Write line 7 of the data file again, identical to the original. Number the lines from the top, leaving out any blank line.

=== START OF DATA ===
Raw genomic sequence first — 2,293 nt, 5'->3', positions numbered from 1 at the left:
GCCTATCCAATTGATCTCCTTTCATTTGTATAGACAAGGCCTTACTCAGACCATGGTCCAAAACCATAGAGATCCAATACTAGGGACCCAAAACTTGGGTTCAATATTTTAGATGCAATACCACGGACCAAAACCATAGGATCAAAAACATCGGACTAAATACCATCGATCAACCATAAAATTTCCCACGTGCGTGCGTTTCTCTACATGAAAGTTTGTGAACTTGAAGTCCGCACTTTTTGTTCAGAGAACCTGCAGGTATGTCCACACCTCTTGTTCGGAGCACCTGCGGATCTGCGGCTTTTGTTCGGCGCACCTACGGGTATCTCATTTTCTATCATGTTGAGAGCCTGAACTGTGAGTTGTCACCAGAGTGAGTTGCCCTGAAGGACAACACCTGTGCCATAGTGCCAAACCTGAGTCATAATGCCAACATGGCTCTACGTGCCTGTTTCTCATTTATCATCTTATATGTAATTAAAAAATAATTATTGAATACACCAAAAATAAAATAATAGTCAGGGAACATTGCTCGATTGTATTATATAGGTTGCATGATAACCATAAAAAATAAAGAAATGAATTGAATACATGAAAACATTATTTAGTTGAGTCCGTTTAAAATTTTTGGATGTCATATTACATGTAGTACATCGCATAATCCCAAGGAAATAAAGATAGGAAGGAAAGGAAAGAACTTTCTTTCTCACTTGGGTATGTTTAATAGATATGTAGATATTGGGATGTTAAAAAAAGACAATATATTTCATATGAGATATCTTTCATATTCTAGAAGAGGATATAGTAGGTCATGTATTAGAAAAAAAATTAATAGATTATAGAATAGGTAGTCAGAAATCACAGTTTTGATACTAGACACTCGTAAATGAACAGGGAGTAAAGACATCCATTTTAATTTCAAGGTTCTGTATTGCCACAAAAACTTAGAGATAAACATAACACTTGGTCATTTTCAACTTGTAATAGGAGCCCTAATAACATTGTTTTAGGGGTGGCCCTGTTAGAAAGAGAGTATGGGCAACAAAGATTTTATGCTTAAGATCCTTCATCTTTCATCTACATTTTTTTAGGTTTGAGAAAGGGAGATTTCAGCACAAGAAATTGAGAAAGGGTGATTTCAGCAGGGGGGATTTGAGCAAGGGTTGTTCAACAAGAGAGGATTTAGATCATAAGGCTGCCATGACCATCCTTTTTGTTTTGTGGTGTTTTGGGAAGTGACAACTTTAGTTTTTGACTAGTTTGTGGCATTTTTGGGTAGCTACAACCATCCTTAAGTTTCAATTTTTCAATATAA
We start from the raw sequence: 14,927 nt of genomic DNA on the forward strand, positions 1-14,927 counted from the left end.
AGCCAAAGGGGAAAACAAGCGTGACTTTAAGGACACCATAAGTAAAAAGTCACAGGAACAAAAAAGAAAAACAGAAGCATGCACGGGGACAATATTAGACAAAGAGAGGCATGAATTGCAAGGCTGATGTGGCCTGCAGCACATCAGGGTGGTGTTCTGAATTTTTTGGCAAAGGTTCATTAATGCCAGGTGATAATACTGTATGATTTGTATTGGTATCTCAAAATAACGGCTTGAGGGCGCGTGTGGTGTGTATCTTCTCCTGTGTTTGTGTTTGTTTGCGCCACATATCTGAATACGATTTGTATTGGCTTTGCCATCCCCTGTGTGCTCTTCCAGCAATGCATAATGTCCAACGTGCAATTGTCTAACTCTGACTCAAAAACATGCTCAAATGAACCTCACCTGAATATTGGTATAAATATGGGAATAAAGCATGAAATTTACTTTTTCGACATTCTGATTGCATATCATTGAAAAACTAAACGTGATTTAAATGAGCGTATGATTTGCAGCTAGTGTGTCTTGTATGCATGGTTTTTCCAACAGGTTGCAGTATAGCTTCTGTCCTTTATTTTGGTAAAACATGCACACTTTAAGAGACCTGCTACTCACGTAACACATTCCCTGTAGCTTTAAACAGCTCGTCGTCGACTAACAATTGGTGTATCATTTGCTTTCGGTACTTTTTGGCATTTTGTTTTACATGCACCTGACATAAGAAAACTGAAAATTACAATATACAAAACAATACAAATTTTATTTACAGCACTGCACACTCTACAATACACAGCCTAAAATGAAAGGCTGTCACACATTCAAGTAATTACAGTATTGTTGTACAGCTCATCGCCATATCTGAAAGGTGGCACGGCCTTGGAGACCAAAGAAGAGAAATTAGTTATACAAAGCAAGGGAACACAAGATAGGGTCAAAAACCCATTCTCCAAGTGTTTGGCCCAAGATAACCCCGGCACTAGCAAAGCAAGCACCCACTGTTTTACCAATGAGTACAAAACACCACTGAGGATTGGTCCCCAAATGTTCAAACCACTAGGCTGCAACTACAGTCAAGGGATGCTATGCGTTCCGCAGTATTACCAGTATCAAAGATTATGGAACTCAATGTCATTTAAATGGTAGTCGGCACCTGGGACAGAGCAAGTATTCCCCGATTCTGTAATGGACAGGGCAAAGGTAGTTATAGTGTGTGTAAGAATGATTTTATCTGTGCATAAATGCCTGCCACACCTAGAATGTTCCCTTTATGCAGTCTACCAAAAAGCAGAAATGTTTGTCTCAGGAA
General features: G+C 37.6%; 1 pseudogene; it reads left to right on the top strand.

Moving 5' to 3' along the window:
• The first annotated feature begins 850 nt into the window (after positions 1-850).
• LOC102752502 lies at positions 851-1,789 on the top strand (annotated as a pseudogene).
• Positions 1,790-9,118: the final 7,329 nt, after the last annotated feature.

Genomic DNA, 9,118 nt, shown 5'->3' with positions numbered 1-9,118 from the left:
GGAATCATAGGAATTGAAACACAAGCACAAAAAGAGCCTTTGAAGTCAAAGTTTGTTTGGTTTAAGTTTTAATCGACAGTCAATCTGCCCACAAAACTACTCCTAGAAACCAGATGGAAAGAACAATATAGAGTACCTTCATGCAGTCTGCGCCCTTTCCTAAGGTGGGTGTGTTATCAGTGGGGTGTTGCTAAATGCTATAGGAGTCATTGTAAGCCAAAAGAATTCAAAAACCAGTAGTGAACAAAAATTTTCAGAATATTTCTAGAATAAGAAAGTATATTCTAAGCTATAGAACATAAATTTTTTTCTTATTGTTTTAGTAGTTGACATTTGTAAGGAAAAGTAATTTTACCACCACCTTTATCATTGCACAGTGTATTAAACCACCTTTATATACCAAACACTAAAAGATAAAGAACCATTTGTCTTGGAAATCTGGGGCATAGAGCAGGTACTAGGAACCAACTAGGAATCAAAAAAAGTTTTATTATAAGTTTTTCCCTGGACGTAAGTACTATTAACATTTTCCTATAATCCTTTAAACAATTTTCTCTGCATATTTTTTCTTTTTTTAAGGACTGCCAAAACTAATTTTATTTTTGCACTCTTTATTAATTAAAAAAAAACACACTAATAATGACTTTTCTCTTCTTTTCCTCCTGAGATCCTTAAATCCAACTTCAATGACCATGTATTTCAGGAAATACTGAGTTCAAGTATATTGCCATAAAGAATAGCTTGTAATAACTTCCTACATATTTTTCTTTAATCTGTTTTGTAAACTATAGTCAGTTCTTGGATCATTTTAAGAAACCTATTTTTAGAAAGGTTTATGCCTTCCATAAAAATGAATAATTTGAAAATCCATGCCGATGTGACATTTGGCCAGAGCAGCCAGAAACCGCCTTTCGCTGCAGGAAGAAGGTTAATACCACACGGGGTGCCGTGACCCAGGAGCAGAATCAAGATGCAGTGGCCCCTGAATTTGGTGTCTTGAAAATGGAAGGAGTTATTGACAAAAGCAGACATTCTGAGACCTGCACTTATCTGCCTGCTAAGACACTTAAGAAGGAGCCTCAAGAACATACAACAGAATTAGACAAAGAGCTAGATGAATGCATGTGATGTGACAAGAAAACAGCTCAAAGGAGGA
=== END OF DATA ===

• The first annotated feature begins 850 nt into the window (after positions 1-850).